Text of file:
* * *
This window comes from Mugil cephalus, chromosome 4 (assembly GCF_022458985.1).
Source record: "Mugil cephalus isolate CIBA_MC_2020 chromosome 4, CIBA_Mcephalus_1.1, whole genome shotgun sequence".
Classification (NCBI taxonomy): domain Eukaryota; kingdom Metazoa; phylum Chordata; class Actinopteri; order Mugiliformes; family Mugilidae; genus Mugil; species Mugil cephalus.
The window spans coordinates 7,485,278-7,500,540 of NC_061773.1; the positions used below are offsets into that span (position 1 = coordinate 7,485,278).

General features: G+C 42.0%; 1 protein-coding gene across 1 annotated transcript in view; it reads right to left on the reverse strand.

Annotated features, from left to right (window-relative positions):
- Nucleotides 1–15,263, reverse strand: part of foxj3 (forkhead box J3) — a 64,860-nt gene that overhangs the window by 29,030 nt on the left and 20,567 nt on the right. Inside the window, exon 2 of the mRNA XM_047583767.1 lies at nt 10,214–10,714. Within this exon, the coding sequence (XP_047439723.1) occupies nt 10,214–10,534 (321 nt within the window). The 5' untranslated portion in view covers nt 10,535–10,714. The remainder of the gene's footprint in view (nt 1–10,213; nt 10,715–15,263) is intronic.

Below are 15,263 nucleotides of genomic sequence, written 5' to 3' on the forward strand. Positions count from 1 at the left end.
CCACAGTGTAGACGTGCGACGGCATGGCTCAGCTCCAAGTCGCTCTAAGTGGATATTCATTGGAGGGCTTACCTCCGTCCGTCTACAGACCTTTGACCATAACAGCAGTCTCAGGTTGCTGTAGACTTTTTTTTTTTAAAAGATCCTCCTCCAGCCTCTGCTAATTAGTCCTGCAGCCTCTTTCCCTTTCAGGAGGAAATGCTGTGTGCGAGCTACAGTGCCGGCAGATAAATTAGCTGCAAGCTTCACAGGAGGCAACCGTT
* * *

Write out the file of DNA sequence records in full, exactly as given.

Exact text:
This window comes from Mugil cephalus, chromosome 4 (assembly GCF_022458985.1).
Source record: "Mugil cephalus isolate CIBA_MC_2020 chromosome 4, CIBA_Mcephalus_1.1, whole genome shotgun sequence".
Classification (NCBI taxonomy): domain Eukaryota; kingdom Metazoa; phylum Chordata; class Actinopteri; order Mugiliformes; family Mugilidae; genus Mugil; species Mugil cephalus.
The window spans coordinates 7,485,278-7,500,540 of NC_061773.1; the positions used below are offsets into that span (position 1 = coordinate 7,485,278).

General features: G+C 42.0%; 1 protein-coding gene across 1 annotated transcript in view; it reads right to left on the reverse strand.

Annotated features, from left to right (window-relative positions):
- Nucleotides 1–15,263, reverse strand: part of foxj3 (forkhead box J3) — a 64,860-nt gene that overhangs the window by 29,030 nt on the left and 20,567 nt on the right. Inside the window, exon 2 of the mRNA XM_047583767.1 lies at nt 10,214–10,714. Within this exon, the coding sequence (XP_047439723.1) occupies nt 10,214–10,534 (321 nt within the window). The 5' untranslated portion in view covers nt 10,535–10,714. The remainder of the gene's footprint in view (nt 1–10,213; nt 10,715–15,263) is intronic.

Below are 15,263 nucleotides of genomic sequence, written 5' to 3' on the forward strand. Positions count from 1 at the left end.
CCACAGTGTAGACGTGCGACGGCATGGCTCAGCTCCAAGTCGCTCTAAGTGGATATTCATTGGAGGGCTTACCTCCGTCCGTCTACAGACCTTTGACCATAACAGCAGTCTCAGGTTGCTGTAGACTTTTTTTTTTTAAAAGATCCTCCTCCAGCCTCTGCTAATTAGTCCTGCAGCCTCTTTCCCTTTCAGGAGGAAATGCTGTGTGCGAGCTACAGTGCCGGCAGATAAATTAGCTGCAAGCTTCACAGGAGGCAACCGTT